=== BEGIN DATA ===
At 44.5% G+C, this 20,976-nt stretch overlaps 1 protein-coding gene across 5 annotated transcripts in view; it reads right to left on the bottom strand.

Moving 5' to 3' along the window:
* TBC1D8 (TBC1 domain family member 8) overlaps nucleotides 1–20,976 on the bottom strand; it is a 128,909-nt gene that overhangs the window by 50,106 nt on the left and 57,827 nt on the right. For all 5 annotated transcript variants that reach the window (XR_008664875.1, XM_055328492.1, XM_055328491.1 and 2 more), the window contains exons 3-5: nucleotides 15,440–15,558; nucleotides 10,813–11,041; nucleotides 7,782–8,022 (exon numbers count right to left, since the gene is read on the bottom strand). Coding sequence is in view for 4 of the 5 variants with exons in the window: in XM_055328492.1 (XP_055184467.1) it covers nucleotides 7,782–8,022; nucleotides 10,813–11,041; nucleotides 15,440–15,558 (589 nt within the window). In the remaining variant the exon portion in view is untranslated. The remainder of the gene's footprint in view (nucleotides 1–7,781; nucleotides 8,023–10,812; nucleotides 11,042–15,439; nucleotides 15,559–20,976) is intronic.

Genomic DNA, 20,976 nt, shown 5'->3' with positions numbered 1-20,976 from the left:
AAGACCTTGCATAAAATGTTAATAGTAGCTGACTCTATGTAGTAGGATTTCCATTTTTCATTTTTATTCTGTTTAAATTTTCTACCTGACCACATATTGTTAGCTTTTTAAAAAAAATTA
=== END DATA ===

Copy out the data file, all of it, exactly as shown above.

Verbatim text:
At 44.5% G+C, this 20,976-nt stretch overlaps 1 protein-coding gene across 5 annotated transcripts in view; it reads right to left on the bottom strand.

Moving 5' to 3' along the window:
* TBC1D8 (TBC1 domain family member 8) overlaps nucleotides 1–20,976 on the bottom strand; it is a 128,909-nt gene that overhangs the window by 50,106 nt on the left and 57,827 nt on the right. For all 5 annotated transcript variants that reach the window (XR_008664875.1, XM_055328492.1, XM_055328491.1 and 2 more), the window contains exons 3-5: nucleotides 15,440–15,558; nucleotides 10,813–11,041; nucleotides 7,782–8,022 (exon numbers count right to left, since the gene is read on the bottom strand). Coding sequence is in view for 4 of the 5 variants with exons in the window: in XM_055328492.1 (XP_055184467.1) it covers nucleotides 7,782–8,022; nucleotides 10,813–11,041; nucleotides 15,440–15,558 (589 nt within the window). In the remaining variant the exon portion in view is untranslated. The remainder of the gene's footprint in view (nucleotides 1–7,781; nucleotides 8,023–10,812; nucleotides 11,042–15,439; nucleotides 15,559–20,976) is intronic.

Genomic DNA, 20,976 nt, shown 5'->3' with positions numbered 1-20,976 from the left:
AAGACCTTGCATAAAATGTTAATAGTAGCTGACTCTATGTAGTAGGATTTCCATTTTTCATTTTTATTCTGTTTAAATTTTCTACCTGACCACATATTGTTAGCTTTTTAAAAAAAATTA